FDU: How did you develop the app?
JH: One of the most rewarding experiences I’ve had working on both the original game and the smartphone application is learning while doing. I knew absolutely nothing about how to make toys or computer programs when I started. I simply started with a passion for New Jersey and an idea. I’ve literally learned everything I know now one step at a time through independent research, cold-calling experts in various industries, getting technical information, supplies, quotes, legal guidance and forging relationships to build each product from the ground up. My experience with vendors and community partners through my student affairs career gave me the skills to apply to a new venture. While it’s great to be successful, it was the failures that taught me the most through my work. My mistakes cost me time and money, but I gained valuable experience as a business owner.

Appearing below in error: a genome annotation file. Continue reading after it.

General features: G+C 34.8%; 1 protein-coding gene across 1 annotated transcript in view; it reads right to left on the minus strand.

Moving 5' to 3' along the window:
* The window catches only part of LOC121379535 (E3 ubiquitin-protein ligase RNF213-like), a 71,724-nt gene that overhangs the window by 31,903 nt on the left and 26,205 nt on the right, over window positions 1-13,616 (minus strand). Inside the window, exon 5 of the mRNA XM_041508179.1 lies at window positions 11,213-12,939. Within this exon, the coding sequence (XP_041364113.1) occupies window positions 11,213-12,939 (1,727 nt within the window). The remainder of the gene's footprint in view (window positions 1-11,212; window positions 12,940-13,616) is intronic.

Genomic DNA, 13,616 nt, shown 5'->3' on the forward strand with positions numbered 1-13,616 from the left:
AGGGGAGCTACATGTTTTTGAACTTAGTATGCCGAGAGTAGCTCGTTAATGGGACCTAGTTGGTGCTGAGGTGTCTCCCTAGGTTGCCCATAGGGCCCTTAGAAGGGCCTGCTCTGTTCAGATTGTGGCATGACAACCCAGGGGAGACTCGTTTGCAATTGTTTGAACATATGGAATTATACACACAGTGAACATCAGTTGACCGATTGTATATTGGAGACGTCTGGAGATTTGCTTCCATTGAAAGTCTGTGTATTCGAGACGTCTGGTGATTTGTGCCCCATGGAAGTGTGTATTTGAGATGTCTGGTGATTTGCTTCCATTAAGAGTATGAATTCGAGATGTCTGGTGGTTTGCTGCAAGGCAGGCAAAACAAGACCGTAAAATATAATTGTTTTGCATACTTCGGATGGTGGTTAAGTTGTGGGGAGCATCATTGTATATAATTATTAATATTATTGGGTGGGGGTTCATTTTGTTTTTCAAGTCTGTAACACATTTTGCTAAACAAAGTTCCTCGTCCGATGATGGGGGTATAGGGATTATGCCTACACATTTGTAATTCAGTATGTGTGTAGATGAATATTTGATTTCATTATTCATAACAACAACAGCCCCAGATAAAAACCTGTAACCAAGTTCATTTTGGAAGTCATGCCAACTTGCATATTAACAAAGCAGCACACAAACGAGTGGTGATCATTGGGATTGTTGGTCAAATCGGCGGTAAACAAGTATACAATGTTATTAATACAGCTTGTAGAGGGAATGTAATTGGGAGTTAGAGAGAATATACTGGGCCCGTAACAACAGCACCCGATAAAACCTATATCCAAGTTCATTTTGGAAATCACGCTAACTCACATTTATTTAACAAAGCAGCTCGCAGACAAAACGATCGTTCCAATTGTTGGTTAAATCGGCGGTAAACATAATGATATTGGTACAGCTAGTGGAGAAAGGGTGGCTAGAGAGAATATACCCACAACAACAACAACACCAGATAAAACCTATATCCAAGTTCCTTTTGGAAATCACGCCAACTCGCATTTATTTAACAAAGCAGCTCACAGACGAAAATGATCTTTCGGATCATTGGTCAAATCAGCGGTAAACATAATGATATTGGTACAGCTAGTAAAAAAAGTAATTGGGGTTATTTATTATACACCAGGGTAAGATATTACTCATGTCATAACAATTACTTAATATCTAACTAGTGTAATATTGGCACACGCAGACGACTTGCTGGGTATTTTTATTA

FDU: What's your ultimate goal with the app?
JH: My goal right now is to continue gaining a following and strengthen sales. Producing other state versions is definitely a possibility. Moreover, I’d like to figure out where I can really go with the brand; I really enjoy writing for the blog and would like to see what opportunities could arise from that. I’ve been amazed how many international readers I’ve gotten about New Jersey topics; this year I’ve had people from over 50 countries checking it out, so that’s exciting. Similarly, I have some international sales of the app, which prove N.J.’s worldwide appeal!
FDU: Would you design another app in the future?
JH: Sure. Now that I know all the steps it would be a lot easier next time around. I never look at life in absolutes; I might get inspired about something else and try something completely new again. Right now, I’m just enjoying the ride.
FDU: Do you encourage others to tap into their entrepreneurial spirit and enter a campus challenge? Why?
JH: Absolutely. Just like I tell our FDU students, I believe we should always be prepared to step outside our comfort zones. Putting your work out there for others to judge takes courage, but the feedback and support from those involved with the Rothman Institute was critical to building my confidence.